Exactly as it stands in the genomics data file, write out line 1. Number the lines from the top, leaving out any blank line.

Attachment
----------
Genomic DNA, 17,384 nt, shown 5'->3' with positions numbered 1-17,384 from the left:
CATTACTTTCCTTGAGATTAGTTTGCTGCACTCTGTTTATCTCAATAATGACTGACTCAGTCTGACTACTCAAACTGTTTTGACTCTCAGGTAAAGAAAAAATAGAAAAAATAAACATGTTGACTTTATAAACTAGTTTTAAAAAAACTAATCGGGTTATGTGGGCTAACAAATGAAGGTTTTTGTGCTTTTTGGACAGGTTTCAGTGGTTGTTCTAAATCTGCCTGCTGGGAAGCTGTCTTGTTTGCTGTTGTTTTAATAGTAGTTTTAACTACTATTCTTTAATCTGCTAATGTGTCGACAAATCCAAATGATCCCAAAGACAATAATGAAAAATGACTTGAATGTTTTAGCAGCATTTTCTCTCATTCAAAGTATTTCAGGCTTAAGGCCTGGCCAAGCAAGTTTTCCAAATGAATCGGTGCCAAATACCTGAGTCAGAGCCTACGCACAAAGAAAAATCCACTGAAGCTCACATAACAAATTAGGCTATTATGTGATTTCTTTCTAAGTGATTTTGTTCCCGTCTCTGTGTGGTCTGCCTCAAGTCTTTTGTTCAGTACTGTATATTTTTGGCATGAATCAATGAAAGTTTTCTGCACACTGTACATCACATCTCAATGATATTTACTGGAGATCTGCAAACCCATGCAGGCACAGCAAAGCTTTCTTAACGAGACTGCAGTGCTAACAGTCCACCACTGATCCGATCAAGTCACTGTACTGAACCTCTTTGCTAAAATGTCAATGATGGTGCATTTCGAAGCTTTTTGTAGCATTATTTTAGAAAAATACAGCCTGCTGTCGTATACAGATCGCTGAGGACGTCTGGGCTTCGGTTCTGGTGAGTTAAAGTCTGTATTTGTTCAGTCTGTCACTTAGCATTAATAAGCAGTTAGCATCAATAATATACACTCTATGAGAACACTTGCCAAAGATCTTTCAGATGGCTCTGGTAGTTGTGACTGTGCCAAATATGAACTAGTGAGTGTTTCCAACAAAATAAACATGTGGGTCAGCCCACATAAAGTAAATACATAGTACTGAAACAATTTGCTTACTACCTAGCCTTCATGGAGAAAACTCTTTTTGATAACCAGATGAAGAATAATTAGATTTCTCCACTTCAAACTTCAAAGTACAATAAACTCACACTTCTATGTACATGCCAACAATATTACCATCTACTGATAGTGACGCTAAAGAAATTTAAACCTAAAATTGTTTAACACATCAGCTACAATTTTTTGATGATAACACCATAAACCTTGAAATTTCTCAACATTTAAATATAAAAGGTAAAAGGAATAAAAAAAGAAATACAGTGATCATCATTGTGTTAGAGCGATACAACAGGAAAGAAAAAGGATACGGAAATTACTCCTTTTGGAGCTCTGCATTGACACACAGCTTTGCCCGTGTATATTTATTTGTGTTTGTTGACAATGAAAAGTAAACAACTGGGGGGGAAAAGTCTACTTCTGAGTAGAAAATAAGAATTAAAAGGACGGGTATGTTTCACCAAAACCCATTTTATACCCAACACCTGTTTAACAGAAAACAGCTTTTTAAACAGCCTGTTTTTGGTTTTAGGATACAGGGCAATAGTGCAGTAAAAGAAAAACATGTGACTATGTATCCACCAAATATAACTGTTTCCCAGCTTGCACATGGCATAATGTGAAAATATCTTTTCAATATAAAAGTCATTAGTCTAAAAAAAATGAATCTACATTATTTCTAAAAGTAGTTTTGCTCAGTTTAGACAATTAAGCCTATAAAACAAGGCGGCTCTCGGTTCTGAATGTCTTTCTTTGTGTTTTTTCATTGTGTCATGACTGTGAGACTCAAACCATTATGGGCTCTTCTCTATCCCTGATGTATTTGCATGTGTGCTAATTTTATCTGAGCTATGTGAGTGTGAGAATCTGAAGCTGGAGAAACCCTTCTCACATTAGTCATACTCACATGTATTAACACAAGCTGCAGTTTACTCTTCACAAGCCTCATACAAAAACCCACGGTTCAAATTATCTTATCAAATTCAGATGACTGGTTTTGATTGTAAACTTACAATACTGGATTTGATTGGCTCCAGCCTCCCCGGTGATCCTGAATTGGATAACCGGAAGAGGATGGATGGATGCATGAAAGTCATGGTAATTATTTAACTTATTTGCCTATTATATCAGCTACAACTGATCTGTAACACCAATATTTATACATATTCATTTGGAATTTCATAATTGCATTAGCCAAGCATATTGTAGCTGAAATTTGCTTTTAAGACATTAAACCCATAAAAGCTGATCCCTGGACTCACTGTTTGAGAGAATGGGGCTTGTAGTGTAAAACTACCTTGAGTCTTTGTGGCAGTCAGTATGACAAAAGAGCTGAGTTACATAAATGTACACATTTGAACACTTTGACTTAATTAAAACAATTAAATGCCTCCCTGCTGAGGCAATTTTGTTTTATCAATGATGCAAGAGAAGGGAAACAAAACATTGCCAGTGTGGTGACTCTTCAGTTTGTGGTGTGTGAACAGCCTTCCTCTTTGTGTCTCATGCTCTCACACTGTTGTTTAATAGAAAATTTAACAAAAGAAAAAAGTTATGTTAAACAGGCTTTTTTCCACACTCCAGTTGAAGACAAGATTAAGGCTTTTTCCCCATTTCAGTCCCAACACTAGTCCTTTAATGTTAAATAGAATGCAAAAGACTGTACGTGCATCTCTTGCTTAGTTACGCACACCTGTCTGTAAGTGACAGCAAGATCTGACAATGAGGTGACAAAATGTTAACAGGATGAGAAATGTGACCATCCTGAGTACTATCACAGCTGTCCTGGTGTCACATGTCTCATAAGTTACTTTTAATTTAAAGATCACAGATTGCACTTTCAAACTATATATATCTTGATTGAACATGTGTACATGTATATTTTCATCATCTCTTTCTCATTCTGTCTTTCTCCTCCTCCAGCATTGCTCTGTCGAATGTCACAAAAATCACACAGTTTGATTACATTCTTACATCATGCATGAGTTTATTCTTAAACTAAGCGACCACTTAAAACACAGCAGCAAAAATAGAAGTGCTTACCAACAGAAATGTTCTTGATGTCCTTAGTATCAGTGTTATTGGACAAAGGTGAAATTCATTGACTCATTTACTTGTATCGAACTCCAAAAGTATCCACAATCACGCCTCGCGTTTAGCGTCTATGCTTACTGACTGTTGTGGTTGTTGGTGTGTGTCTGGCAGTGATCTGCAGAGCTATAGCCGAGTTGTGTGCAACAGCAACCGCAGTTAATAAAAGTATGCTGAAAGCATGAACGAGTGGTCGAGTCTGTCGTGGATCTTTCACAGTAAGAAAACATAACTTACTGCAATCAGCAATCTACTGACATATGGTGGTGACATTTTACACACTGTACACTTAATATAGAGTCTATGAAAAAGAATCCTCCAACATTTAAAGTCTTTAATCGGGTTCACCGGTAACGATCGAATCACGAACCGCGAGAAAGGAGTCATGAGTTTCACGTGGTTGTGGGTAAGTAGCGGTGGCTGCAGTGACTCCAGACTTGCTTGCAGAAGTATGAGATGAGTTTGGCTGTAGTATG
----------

Genomic DNA, 17,384 nt, shown 5'->3' with positions numbered 1-17,384 from the left: